The History of Halloween: From Potatoes to Pumpkins

Many Americans think of Halloween as a holiday for candy, costumes, and carving pumpkins, but the holiday goes so much deeper than that, both commercially and culturally. Halloween has gotten consistently more popular since the beginning of the 20th century, driving in a whopping revenue of 10.6 billion dollars with over 65% of Americans taking part in 2021 according to But apart from scary stories and horror movies, what really is Halloween and why do we celebrate a holiday dedicated to treats and tricks?

The Halloween we know today was originally known as the ancient Celtic festival of Samhain, which was actually a celebration of the coming new year. Samhain translates to “summer’s end” and marks the end of the harvest season and the beginning of winter. 

Besides acting as a warning sign for the oncoming winter, Samhain’s location between the fall equinox and winter solstice plays a crucial role in its importance and traditions. The Gaelic calendar divided the year into two halves: light and dark. The “light season” (spring and summer) was associated with life, whereas the “dark season” (fall and winter) were associated with death. Samhain literally represents the fusion of the living and the dead.

Observance included stocking up supplies for winter, slaughtering cattle, and holding “bone fires” in which they disposed of the extra bones. This is where the word “bonfire” came from. Communities would band together to feast, drink, and celebrate while in preparation for the upcoming frost, aware that some unexpected visitors might be making an appearance.

Celts believed that the “veil” between the living and the dead became thinner during this time, and that recently passed spirits could visit the living world and interact with humans. Elves, fairies, and other mythical creatures could also make an appearance. Departed loved ones were embraced, and families would commonly set out the person’s favorite food as a welcoming. 

Loved ones were not the only spirits expected. Some ghosts returned to the living world for revenge or to cause harm to someone who might have wronged them. To deceive the spirits, people would rub ashes from the bonfires on their faces. This tradition later developed into wearing masks and eventually costumes like the ones we see today. Celts also carved root vegetables like potatoes, beets, and pumpkins into scary faces to achieve the same effect.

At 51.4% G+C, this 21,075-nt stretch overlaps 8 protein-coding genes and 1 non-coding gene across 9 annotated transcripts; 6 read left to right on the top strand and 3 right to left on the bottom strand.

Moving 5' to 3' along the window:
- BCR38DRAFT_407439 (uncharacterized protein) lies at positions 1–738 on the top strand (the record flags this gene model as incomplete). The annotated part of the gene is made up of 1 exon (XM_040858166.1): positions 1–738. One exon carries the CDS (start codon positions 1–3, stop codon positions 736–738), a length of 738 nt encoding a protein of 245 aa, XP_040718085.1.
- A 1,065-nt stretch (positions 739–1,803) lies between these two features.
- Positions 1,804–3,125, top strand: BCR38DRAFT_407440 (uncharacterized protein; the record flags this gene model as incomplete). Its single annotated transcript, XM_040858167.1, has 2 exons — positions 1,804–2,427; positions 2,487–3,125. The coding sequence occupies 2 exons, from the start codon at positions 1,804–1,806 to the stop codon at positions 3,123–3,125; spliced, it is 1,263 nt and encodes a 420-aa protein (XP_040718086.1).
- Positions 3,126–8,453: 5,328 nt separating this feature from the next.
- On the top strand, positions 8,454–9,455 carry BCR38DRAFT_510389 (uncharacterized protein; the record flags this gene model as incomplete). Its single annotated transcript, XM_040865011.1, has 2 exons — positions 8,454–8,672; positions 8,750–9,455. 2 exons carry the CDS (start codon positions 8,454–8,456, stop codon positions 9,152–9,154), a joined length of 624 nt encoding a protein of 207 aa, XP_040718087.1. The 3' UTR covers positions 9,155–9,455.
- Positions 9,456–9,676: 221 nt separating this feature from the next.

Child holding a more modernized version of a jack-o-lantern, with the face painted on rather than carved out. (Creative Commons)

Not much is known about the traditional folklore of Samhain because of the Catholic Church, who incorporated religious factors into the holiday when Catholicism became popular in Ireland during the 5th century. The only records we have of Samhain’s history relies on Irish monks who recorded them prior to Catholicism. 

Pope Boniface IV designated November 1 to be All Saints Day instead of Samhain; and the day was dedicated to vigil and prayer instead of traditions associated with Paganism. The night before Samhain, now known as All Hallows Eve and later Halloween, was celebrated instead and kept most of its Celtic influence and traditions intact. 

Even though Samhain had been “replaced,” many of its older traditions were melded into All Saints Day. Bonfires were lit to honor Christian heroes and the practice of “souling”- going door to door asking for “soul cakes” in return for prayers- had become popular with the poor. Souling continued in England even after the Protestant Reformation, and was practiced by both Catholics and Protestants.

While the conflict between Catholics and Protestants increased, so did Halloween’s development. The Gunpowder Plot, a failed assassination attempt by Guy Faukes on King James I of Britain, was celebrated by English Protestants as triumph over the Catholics. Guy Fawkes Day later became its own holiday, observed on November 5th, and involved festivities relating to anti-Catholicism. Bonfires were lit and people feasted while vandalizing figures of the Pope as well as Catholic homes and businesses. Children would go house to house wearing masks and pushing a model of Guy Faukes in a wheelbarrow to beg for candy, often threatening to deface the person’s property if they were refused. 

The holiday was soon brought to America by English Puritan settlers, but Halloween’s popularity was truly set off by the Irish diaspora during the 19th and 20th centuries. The Great Potato Famine brought millions of Irish immigrants to the United States, and they took their traditions with them. By this point, Guy Fawkes Day was not celebrated in the U.S. anymore, but many of its folk traditions attached themselves to Halloween- including vandalism.

In 1912, a woman named Elizabeth Krebs got tired of her small Kansas town being vandalized every Halloween. In an effort to stop this, she threw a party in the hopes that the destruction would end. It didn’t, so she tried again the next year; only bigger. Krebs invited the entire town, held a costume contest, organized a parade, and brought in a band. This time, her plan worked and there was no disruption to the town. News of her successful endeavor spread and Halloween parties became popular throughout the nation.